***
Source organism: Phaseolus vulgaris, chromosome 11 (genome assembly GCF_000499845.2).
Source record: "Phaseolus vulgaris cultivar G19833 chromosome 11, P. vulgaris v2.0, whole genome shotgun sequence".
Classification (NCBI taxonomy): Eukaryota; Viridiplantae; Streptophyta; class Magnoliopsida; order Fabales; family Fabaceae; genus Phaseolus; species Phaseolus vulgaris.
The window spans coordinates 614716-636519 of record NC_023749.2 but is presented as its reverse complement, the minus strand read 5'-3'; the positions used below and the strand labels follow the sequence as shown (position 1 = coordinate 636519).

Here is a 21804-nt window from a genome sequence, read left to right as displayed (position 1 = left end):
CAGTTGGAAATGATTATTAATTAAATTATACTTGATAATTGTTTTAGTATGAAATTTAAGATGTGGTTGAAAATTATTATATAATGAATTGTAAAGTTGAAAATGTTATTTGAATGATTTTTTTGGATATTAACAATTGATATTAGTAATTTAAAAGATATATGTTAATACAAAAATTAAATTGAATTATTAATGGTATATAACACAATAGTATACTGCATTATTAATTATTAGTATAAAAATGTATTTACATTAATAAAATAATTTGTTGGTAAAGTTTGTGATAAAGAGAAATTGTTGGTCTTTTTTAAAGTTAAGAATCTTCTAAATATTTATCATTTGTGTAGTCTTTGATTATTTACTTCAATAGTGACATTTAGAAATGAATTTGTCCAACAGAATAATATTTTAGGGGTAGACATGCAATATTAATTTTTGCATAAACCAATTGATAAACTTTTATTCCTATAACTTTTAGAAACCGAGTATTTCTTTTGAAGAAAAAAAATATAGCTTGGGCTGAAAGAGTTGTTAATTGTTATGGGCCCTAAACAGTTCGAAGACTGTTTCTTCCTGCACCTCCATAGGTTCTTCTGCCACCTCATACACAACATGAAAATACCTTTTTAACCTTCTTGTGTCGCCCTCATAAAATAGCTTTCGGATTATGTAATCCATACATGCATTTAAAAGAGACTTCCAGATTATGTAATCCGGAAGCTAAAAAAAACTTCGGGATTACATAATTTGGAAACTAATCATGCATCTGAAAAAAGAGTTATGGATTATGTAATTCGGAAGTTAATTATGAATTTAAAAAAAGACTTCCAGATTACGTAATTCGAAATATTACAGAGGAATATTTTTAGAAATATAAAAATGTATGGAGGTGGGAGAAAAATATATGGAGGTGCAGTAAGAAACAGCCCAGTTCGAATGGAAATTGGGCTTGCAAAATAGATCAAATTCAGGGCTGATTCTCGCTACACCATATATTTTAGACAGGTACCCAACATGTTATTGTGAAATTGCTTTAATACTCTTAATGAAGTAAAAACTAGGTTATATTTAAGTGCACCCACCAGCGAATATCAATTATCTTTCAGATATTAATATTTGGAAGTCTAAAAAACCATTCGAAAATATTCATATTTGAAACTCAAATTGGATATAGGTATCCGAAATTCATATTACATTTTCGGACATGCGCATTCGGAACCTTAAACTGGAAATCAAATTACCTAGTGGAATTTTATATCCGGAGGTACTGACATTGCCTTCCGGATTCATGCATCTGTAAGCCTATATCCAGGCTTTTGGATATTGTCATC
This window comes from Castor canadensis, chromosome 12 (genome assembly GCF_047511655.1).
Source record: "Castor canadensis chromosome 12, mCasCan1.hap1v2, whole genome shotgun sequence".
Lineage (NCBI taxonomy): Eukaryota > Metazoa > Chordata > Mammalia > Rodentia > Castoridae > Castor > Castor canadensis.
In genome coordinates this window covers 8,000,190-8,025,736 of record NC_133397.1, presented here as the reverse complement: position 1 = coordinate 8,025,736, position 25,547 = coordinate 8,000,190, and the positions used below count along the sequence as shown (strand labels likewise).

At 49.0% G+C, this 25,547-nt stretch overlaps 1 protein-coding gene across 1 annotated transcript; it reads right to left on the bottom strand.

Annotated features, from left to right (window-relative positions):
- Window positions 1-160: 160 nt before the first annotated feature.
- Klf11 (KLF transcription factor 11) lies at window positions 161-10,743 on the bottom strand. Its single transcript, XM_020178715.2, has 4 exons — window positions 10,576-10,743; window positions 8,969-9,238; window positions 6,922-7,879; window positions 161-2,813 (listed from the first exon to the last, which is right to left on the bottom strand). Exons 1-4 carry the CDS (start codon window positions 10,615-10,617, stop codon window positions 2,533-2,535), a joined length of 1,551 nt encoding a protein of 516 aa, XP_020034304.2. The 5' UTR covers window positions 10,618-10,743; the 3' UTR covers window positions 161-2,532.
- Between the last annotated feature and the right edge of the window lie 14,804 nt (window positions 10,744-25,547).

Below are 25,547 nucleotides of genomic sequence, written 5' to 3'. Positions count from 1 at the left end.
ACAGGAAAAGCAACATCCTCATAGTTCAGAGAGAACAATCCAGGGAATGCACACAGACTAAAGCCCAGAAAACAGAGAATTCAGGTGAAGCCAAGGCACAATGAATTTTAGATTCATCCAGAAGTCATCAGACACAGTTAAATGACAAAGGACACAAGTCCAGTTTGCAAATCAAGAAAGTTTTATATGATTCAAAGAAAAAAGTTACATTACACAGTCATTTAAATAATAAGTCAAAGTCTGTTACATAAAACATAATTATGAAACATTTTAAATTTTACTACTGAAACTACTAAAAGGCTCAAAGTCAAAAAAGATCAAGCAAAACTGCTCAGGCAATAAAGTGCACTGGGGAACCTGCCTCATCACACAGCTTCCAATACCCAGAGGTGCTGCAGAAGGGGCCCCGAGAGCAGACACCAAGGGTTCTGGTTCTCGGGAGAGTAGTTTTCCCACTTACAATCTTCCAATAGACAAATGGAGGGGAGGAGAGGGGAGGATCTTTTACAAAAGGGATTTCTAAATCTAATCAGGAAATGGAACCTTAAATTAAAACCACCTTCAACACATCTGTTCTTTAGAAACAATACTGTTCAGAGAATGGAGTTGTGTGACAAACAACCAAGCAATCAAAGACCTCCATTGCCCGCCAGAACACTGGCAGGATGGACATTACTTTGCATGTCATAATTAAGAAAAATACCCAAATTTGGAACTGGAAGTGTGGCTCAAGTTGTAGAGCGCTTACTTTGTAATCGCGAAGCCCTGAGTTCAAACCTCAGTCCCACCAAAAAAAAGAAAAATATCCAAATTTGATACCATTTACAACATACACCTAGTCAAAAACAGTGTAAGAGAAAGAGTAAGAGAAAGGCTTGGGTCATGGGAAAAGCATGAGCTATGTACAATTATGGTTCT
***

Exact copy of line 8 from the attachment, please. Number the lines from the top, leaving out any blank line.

Source record: "Castor canadensis chromosome 12, mCasCan1.hap1v2, whole genome shotgun sequence".